The purpose of this retrospective study was to evaluate the long term success of implants placed in augmented sites by alveolar distraction osteogenesis, and to prove if there is a significant difference in success between the data of this study and others which are linked to other augmenting procedures.
In a consecutive series, 36 patients with alveolar ridge deficiencies of the edentulous and partially edentulous mandible as well as partially edentulous maxilla were treated with 43 distraction devices in the time between 2000 and 2007. A hundred-five Implants could be placed at the time of distractor removal. From these 36 patients 23 could be examined with a total of 70 implants. Subsequently a statistical analysis was executed including the in situ survival rate, the Kaplan-Meier survival analysis and the success criteria.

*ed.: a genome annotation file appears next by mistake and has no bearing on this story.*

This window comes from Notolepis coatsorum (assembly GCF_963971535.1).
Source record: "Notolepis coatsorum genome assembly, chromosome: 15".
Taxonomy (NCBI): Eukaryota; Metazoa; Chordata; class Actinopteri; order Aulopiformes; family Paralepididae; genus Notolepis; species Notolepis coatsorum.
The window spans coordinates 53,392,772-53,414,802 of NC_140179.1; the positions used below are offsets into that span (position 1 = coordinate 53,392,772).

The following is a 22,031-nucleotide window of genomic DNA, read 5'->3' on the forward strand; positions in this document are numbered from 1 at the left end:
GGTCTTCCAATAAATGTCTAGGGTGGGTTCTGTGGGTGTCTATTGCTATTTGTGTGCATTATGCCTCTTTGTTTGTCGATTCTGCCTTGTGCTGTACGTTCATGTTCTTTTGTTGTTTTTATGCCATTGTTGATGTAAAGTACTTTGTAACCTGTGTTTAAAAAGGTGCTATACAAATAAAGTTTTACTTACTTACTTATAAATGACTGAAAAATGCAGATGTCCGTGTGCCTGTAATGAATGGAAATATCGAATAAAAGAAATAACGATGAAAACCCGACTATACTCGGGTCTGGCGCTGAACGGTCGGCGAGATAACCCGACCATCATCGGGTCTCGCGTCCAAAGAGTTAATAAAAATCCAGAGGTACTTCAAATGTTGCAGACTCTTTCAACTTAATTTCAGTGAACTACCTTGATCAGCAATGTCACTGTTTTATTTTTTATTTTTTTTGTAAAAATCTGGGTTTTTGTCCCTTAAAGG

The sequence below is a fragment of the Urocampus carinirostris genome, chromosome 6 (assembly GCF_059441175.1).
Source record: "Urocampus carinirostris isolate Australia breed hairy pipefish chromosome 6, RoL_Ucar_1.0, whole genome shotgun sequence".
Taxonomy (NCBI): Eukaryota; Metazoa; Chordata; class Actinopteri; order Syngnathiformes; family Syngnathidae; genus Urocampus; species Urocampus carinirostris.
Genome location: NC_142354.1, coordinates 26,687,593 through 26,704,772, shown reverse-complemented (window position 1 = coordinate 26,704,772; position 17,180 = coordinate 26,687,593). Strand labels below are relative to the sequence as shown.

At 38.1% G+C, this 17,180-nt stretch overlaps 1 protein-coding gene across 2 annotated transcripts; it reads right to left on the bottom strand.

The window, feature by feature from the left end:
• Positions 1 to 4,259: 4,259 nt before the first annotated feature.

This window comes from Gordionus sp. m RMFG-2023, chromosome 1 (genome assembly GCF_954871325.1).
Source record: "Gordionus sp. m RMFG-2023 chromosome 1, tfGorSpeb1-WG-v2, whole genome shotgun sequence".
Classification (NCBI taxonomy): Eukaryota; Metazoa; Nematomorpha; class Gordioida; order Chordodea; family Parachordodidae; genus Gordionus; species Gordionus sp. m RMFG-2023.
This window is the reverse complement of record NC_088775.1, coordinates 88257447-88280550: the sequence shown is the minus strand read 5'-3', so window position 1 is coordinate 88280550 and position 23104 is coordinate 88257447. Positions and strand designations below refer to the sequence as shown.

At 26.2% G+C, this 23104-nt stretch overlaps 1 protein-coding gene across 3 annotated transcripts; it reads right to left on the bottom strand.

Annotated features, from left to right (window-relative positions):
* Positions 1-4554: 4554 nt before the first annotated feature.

The average observation time of all included implants was 6,1 years.
With only 2 losses, the in situ survival rate was 97,1%, Kaplan-Meier survival analysis revealed that the probability of survival after 6 years was 96,2%. Application of success criteria gave the following results: NIH 86%, Albrektsson 88%, Buser 94%, Jahn-dHoedt 89%.
The comparison of the clinical evaluated data between other studies showed no significant difference. The conclusion is that alveolar distraction osteogenesis produces similar results in the long term survival and quality assurance of the inserted implants.